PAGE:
This paper outlines the key challenges we faced throughout the project. Some of these challenges would likely be common across a broad range of remote contexts and communities and, therefore, would need to be factored into any project of this type. However, many of the obstacles we faced were unique to our circumstances and need not apply to future projects, particularly the desperate funding shortages we faced throughout the entire duration. Notwithstanding these hurdles, the project achieved outcomes far exceeding the mere provision of a house. In addition to providing a high-quality and moderate-cost house, the project notably enhanced community social and emotional wellbeing. A similar project, if properly financed from the outset, would be expected to achieve even better results in a shorter timeframe.
Given our state and federal governments’ stated desire to address the chronic difficulties faced by Australia’s Indigenous communities, including the costly dependence on government services and welfare, it would be worthwhile paying close attention to Bawoorrooga-style initiatives. The Bawoorrooga leaders are clear about what they want: “We want to be self-sufficient on our homeland—show the government we can do it. To be independent. You get healed from homeland—it’s a safe place”.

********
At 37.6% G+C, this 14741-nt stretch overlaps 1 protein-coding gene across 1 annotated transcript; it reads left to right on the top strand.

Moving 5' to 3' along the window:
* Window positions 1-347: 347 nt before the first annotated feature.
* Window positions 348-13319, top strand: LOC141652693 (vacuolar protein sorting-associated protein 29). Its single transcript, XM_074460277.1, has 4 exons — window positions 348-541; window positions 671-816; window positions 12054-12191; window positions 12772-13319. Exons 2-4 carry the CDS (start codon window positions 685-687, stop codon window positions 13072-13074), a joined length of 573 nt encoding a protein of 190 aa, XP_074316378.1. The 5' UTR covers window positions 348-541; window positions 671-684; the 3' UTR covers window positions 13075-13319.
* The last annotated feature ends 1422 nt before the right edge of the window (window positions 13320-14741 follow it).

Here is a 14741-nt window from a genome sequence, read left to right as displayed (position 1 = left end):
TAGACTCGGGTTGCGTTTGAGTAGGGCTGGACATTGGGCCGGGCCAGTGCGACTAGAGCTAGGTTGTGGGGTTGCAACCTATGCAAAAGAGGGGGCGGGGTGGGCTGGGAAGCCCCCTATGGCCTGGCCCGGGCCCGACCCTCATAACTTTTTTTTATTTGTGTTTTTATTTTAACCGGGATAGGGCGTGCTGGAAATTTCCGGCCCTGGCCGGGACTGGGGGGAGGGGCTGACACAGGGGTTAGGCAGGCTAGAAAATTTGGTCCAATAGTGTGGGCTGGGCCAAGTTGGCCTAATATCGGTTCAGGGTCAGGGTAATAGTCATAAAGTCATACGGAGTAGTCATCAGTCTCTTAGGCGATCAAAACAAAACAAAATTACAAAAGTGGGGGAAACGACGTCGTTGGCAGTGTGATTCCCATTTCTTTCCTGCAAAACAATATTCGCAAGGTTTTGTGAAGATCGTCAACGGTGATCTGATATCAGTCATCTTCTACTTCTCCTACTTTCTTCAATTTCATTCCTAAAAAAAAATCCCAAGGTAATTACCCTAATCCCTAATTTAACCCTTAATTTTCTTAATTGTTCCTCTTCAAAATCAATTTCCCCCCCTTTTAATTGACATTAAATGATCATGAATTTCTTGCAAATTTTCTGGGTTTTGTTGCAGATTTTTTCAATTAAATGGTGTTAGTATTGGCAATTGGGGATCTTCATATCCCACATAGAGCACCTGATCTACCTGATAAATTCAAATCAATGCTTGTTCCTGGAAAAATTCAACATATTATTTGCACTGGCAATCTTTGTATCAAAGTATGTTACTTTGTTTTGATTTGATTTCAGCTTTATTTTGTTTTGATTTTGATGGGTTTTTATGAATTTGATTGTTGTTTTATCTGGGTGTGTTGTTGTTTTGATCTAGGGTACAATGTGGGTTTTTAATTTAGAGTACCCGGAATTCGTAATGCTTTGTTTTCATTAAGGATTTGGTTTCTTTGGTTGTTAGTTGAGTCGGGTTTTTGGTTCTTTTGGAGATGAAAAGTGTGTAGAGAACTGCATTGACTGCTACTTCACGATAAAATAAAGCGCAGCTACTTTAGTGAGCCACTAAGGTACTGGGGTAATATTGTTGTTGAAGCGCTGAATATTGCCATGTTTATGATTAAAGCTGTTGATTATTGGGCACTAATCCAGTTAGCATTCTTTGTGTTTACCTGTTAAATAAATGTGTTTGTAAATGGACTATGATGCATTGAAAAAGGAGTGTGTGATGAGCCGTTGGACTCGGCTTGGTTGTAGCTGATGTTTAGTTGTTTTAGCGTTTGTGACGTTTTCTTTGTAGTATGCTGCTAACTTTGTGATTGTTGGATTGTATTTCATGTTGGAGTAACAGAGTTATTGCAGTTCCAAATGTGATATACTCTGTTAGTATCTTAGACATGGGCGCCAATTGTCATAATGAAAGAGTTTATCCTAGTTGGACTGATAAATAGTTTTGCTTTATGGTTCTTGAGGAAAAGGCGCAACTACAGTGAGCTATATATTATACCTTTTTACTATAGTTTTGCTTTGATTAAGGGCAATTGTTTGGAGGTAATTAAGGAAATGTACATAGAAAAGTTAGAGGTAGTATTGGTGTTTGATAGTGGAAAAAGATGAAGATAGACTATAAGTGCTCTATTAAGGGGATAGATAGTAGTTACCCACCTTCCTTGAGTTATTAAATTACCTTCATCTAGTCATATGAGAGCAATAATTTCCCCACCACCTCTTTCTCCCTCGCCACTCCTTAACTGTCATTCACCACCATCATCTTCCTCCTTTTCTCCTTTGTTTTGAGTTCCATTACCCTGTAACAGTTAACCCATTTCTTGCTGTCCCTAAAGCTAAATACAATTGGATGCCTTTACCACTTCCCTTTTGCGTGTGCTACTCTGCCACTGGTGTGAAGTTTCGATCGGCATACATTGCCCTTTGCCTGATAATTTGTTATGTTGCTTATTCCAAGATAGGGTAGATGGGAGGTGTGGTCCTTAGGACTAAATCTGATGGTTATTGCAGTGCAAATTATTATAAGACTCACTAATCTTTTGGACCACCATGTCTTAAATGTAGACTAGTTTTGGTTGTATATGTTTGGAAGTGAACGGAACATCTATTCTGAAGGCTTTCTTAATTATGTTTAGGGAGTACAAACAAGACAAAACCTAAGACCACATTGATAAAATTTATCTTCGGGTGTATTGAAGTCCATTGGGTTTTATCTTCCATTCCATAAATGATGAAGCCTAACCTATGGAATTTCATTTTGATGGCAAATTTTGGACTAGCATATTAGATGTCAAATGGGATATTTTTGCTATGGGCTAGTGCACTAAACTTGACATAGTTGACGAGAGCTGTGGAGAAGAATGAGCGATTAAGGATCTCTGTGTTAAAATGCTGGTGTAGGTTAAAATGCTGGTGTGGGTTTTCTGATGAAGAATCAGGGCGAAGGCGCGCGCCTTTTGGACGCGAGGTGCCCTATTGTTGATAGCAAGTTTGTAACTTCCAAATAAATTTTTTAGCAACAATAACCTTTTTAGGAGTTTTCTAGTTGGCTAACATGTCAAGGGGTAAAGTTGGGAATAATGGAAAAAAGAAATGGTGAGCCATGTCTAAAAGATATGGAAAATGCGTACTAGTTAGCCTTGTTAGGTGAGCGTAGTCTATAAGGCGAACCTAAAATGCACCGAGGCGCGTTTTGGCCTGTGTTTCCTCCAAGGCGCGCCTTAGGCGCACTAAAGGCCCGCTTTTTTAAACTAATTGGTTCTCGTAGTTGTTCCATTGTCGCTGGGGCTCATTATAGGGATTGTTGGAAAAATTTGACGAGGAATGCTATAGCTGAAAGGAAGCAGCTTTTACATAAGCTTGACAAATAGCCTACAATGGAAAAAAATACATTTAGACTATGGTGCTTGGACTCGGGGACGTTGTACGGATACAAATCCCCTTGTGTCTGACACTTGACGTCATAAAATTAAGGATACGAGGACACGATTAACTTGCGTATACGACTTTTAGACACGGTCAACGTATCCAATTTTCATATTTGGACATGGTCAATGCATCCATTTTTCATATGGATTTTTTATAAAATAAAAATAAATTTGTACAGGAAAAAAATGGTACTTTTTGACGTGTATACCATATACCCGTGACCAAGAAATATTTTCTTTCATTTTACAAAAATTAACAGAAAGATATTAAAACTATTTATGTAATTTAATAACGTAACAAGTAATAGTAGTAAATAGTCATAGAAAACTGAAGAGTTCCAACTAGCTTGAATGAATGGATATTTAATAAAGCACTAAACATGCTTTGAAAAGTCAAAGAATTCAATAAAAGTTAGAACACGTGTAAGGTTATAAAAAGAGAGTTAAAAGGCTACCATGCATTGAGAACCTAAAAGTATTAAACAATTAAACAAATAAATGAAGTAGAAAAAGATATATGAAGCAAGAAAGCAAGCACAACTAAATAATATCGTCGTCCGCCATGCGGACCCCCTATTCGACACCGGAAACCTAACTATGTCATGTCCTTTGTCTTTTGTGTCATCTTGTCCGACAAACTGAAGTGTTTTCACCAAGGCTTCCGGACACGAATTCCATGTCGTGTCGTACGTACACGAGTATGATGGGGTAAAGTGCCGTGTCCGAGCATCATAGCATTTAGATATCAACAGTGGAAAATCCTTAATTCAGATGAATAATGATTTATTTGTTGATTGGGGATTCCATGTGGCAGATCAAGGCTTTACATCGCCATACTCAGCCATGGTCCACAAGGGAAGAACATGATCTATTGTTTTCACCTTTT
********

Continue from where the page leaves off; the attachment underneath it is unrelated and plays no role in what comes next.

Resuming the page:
Change is well overdue. Sustainable, local, community-oriented solutions exist and have been consistently proven successful. It is now time to adopt them. When Bawoorrooga Community members finished building their home, they proudly said to us, “the Government is going to look at this thing—what we’ve created, what we’ve done—and it’s going to go forward”.

Author Contributions

Conceptualisation and methodology, K.R., J.R., V.H. and S.V.M.; project delivery, K.R. and J.R.; analysis, K.R., J.R., V.H. and S.V.M.; diagrams and graphics, J.R.; writing—original draft preparation, K.R.; writing—review and editing, J.R., V.H. and S.V.M. All authors have read and agreed to the published version of the manuscript.


This research received no external funding, as it was incidental to FISH’s community development project at Bawoorrooga. However, we acknowledge the following entities for their contributions to the project: WA Department of Communities, Marra Worra Worra Aboriginal Corporation, Bendat Family Foundation, Argyle Diamond Mine, Newcrest Mining, and other generous private donors.